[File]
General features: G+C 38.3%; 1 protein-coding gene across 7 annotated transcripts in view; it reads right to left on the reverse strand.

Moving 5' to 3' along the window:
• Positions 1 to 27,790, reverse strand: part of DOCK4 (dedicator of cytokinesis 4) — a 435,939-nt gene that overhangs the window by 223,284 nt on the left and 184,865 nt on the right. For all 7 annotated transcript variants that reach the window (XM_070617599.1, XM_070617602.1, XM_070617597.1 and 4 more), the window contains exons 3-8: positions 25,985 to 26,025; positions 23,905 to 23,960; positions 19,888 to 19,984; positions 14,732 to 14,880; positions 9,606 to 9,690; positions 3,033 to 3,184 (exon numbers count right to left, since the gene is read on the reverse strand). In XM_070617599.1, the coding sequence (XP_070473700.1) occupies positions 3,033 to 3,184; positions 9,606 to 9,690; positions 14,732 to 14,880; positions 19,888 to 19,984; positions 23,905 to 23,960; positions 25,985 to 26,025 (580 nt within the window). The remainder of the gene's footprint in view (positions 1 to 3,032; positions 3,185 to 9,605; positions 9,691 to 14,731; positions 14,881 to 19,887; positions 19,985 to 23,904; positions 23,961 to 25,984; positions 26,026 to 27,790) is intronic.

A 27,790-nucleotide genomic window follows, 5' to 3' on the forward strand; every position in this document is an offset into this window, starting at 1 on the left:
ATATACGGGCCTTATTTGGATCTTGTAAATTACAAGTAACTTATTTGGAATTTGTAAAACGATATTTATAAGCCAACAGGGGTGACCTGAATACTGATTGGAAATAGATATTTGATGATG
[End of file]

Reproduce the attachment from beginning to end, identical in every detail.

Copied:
General features: G+C 38.3%; 1 protein-coding gene across 7 annotated transcripts in view; it reads right to left on the reverse strand.

Moving 5' to 3' along the window:
• Positions 1 to 27,790, reverse strand: part of DOCK4 (dedicator of cytokinesis 4) — a 435,939-nt gene that overhangs the window by 223,284 nt on the left and 184,865 nt on the right. For all 7 annotated transcript variants that reach the window (XM_070617599.1, XM_070617602.1, XM_070617597.1 and 4 more), the window contains exons 3-8: positions 25,985 to 26,025; positions 23,905 to 23,960; positions 19,888 to 19,984; positions 14,732 to 14,880; positions 9,606 to 9,690; positions 3,033 to 3,184 (exon numbers count right to left, since the gene is read on the reverse strand). In XM_070617599.1, the coding sequence (XP_070473700.1) occupies positions 3,033 to 3,184; positions 9,606 to 9,690; positions 14,732 to 14,880; positions 19,888 to 19,984; positions 23,905 to 23,960; positions 25,985 to 26,025 (580 nt within the window). The remainder of the gene's footprint in view (positions 1 to 3,032; positions 3,185 to 9,605; positions 9,691 to 14,731; positions 14,881 to 19,887; positions 19,985 to 23,904; positions 23,961 to 25,984; positions 26,026 to 27,790) is intronic.

A 27,790-nucleotide genomic window follows, 5' to 3' on the forward strand; every position in this document is an offset into this window, starting at 1 on the left:
ATATACGGGCCTTATTTGGATCTTGTAAATTACAAGTAACTTATTTGGAATTTGTAAAACGATATTTATAAGCCAACAGGGGTGACCTGAATACTGATTGGAAATAGATATTTGATGATG